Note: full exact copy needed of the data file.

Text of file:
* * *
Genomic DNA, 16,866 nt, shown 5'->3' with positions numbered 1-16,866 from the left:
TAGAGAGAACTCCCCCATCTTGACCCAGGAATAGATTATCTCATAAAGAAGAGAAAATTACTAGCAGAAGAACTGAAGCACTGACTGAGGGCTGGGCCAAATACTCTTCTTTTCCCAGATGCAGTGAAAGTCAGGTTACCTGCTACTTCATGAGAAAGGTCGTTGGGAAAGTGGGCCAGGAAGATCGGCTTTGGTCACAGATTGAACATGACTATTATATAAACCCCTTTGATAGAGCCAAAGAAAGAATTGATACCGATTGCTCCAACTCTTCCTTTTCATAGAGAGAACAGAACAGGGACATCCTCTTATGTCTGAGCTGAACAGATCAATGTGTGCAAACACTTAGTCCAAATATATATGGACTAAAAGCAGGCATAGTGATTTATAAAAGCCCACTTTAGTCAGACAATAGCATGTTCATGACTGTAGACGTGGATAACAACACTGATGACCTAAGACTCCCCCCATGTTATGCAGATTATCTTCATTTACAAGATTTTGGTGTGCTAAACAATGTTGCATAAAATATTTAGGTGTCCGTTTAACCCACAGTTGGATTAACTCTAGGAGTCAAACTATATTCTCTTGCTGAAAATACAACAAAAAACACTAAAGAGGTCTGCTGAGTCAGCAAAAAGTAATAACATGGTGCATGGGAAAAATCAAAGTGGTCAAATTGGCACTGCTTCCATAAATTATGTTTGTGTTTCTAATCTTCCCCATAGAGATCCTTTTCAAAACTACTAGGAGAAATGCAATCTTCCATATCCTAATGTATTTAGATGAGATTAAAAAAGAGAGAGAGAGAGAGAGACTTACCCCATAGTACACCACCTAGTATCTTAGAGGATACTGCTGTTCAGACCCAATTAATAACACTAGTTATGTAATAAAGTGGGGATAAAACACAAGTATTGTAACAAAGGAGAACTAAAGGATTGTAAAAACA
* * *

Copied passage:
Genomic DNA, 16,866 nt, shown 5'->3' with positions numbered 1-16,866 from the left:
TAGAGAGAACTCCCCCATCTTGACCCAGGAATAGATTATCTCATAAAGAAGAGAAAATTACTAGCAGAAGAACTGAAGCACTGACTGAGGGCTGGGCCAAATACTCTTCTTTTCCCAGATGCAGTGAAAGTCAGGTTACCTGCTACTTCATGAGAAAGGTCGTTGGGAAAGTGGGCCAGGAAGATCGGCTTTGGTCACAGATTGAACATGACTATTATATAAACCCCTTTGATAGAGCCAAAGAAAGAATTGATACCGATTGCTCCAACTCTTCCTTTTCATAGAGAGAACAGAACAGGGACATCCTCTTATGTCTGAGCTGAACAGATCAATGTGTGCAAACACTTAGTCCAAATATATATGGACTAAAAGCAGGCATAGTGATTTATAAAAGCCCACTTTAGTCAGACAATAGCATGTTCATGACTGTAGACGTGGATAACAACACTGATGACCTAAGACTCCCCCCATGTTATGCAGATTATCTTCATTTACAAGATTTTGGTGTGCTAAACAATGTTGCATAAAATATTTAGGTGTCCGTTTAACCCACAGTTGGATTAACTCTAGGAGTCAAACTATATTCTCTTGCTGAAAATACAACAAAAAACACTAAAGAGGTCTGCTGAGTCAGCAAAAAGTAATAACATGGTGCATGGGAAAAATCAAAGTGGTCAAATTGGCACTGCTTCCATAAATTATGTTTGTGTTTCTAATCTTCCCCATAGAGATCCTTTTCAAAACTACTAGGAGAAATGCAATCTTCCATATCCTAATGTATTTAGATGAGATTAAAAAAGAGAGAGAGAGAGAGAGACTTACCCCATAGTACACCACCTAGTATCTTAGAGGATACTGCTGTTCAGACCCAATTAATAACACTAGTTATGTAATAAAGTGGGGATAAAACACAAGTATTGTAACAAAGGAGAACTAAAGGATTGTAAAAACA